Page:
Builds on the conceptual and historical materials of the freshman experience. The course centers on two case studies in rapid modernization: Russia and China. Russia, the Soviet Union, and its successor, the Confederation of Independent States, are considered as recent examples of rapid social change and serve as the basis for a comparison of the problems of modernization in contemporary China. The historical roots of Western industrialism, the culture of the non-Western peoples as it affects their responses to Western experiences, and the dramatic complexities of social change combine to challenge the students’ grasp of the problems facing the modern world. (4 credits)
CGS SS 202: America’s Response to Aggression and Revolution: U.S. Foreign Policy since the 1930s
Focuses on the reaction of the United States to the revolutionary changes that have taken place abroad in the post-World War II era. After considering the events that destroyed the wartime relationship between the United States and the Soviet Union, the course examines how fear of communism operated as a prism through which our government viewed both foreign and domestic affairs. The factors that led to America’s involvement in Vietnam, to the American-Soviet détente in the 1970s, to the nuclear arms race, and, ultimately, to the collapse of the Soviet Union and the end of the Cold War are examined. All of these developments are studied with a view toward answering how our national interests should be defined and pursued in the post-Cold War world. The remainder of the course is devoted to an inter-divisional Capstone Project, a group writing assignment in which students apply the ideas, concepts, and analytical skills they have developed over the four semesters in all of the College’s courses. (4 credits)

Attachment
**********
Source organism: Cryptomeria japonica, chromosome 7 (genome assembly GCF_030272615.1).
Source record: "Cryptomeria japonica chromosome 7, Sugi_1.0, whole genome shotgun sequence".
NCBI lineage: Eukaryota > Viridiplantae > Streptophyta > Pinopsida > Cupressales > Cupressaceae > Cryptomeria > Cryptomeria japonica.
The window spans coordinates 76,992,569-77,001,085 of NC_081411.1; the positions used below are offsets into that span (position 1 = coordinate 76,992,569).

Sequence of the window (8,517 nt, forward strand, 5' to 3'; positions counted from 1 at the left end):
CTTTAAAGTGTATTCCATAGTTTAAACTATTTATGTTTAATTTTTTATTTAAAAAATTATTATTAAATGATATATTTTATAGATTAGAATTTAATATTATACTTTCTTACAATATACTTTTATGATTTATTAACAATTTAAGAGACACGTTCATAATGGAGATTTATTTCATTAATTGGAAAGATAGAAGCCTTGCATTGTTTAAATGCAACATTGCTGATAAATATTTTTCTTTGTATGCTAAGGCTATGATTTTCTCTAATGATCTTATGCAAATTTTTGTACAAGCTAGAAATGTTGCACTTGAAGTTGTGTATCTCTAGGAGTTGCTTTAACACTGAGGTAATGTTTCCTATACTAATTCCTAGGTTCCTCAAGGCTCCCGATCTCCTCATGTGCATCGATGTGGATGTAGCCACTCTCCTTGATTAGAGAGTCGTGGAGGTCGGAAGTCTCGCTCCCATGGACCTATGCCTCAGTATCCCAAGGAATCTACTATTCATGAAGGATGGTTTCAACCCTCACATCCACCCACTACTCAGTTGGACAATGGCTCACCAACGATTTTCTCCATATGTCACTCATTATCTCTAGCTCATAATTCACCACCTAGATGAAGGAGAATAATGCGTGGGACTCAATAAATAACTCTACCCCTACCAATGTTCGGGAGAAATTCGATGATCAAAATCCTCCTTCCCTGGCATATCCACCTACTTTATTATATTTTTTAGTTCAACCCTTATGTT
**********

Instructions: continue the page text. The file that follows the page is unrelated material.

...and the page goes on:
Social Sciences at the College of General Studies
The objectives of the two-year social science program are to provide students with a basis for understanding human social behavior and acquaint them with humankind’s endeavor to produce a body of reliable knowledge about the human condition. In pursuing these objectives, the courses draw from the various disciplines of the social sciences—anthropology, sociology, history, social psychology, political science, and economics—and combines fundamental, conceptual, and factual materials from these disciplines into an integrated four-semester sequence.
The first semester of the freshman year is devoted primarily to the behavioral sciences and serves as the analytical background for the next three semesters, which treat historical society, emerging society, and contemporary society. The approaches during this sequence necessarily vary from conceptual and historical to analytical and cross-cultural; at times they may be combined. The program is introductory, stressing basic concepts, methods, and attitudes rather than surveying the broad range of the social sciences.
In both years, the courses require four hours of class attendance each week. One hour is devoted to a departmental lecture attended by the entire freshman or sophomore class. This large lecture is supplemented by a team lecture that combines several small sections once a week. The team lecture is used for presentations that are most conveniently offered to groups of intermediate size and two additional hours are devoted to smaller discussion section meetings.
The methods of instruction used in the classroom are extremely important to achieving the goals of education; materials are carefully selected to provide for students’ future self-directed learning. Reading materials are widely varied so that students learn to use general sources of information as well as specialized ones. The professors closely observe student progress and are available for conferences.